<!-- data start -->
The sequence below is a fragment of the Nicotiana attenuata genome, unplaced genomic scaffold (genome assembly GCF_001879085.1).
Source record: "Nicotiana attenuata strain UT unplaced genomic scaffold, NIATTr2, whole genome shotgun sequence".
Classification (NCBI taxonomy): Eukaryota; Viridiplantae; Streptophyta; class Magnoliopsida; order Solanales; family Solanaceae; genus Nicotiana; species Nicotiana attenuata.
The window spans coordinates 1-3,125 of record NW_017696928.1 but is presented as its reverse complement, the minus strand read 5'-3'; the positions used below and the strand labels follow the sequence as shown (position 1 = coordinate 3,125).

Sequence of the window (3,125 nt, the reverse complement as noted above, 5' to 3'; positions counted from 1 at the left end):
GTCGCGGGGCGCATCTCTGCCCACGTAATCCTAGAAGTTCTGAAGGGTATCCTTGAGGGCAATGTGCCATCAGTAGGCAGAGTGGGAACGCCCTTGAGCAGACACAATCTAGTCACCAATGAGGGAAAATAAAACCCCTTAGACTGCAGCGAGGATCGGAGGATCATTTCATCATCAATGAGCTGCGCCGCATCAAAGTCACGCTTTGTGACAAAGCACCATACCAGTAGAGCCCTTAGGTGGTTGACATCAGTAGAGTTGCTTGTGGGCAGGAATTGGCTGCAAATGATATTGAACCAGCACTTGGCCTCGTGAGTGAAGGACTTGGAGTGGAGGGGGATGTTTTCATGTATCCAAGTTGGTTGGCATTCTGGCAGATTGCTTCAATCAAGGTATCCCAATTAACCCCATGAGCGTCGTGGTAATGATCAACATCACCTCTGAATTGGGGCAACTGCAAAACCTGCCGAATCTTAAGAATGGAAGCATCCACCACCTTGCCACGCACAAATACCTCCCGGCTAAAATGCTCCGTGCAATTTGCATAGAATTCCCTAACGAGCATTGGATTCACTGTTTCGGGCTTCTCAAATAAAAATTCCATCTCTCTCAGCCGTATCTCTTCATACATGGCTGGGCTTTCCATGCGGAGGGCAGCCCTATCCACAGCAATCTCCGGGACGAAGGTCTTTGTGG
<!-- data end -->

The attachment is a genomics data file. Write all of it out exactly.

The sequence below is a fragment of the Nicotiana attenuata genome, unplaced genomic scaffold (genome assembly GCF_001879085.1).
Source record: "Nicotiana attenuata strain UT unplaced genomic scaffold, NIATTr2, whole genome shotgun sequence".
Classification (NCBI taxonomy): Eukaryota; Viridiplantae; Streptophyta; class Magnoliopsida; order Solanales; family Solanaceae; genus Nicotiana; species Nicotiana attenuata.
The window spans coordinates 1-3,125 of record NW_017696928.1 but is presented as its reverse complement, the minus strand read 5'-3'; the positions used below and the strand labels follow the sequence as shown (position 1 = coordinate 3,125).

Sequence of the window (3,125 nt, the reverse complement as noted above, 5' to 3'; positions counted from 1 at the left end):
GTCGCGGGGCGCATCTCTGCCCACGTAATCCTAGAAGTTCTGAAGGGTATCCTTGAGGGCAATGTGCCATCAGTAGGCAGAGTGGGAACGCCCTTGAGCAGACACAATCTAGTCACCAATGAGGGAAAATAAAACCCCTTAGACTGCAGCGAGGATCGGAGGATCATTTCATCATCAATGAGCTGCGCCGCATCAAAGTCACGCTTTGTGACAAAGCACCATACCAGTAGAGCCCTTAGGTGGTTGACATCAGTAGAGTTGCTTGTGGGCAGGAATTGGCTGCAAATGATATTGAACCAGCACTTGGCCTCGTGAGTGAAGGACTTGGAGTGGAGGGGGATGTTTTCATGTATCCAAGTTGGTTGGCATTCTGGCAGATTGCTTCAATCAAGGTATCCCAATTAACCCCATGAGCGTCGTGGTAATGATCAACATCACCTCTGAATTGGGGCAACTGCAAAACCTGCCGAATCTTAAGAATGGAAGCATCCACCACCTTGCCACGCACAAATACCTCCCGGCTAAAATGCTCCGTGCAATTTGCATAGAATTCCCTAACGAGCATTGGATTCACTGTTTCGGGCTTCTCAAATAAAAATTCCATCTCTCTCAGCCGTATCTCTTCATACATGGCTGGGCTTTCCATGCGGAGGGCAGCCCTATCCACAGCAATCTCCGGGACGAAGGTCTTTGTGG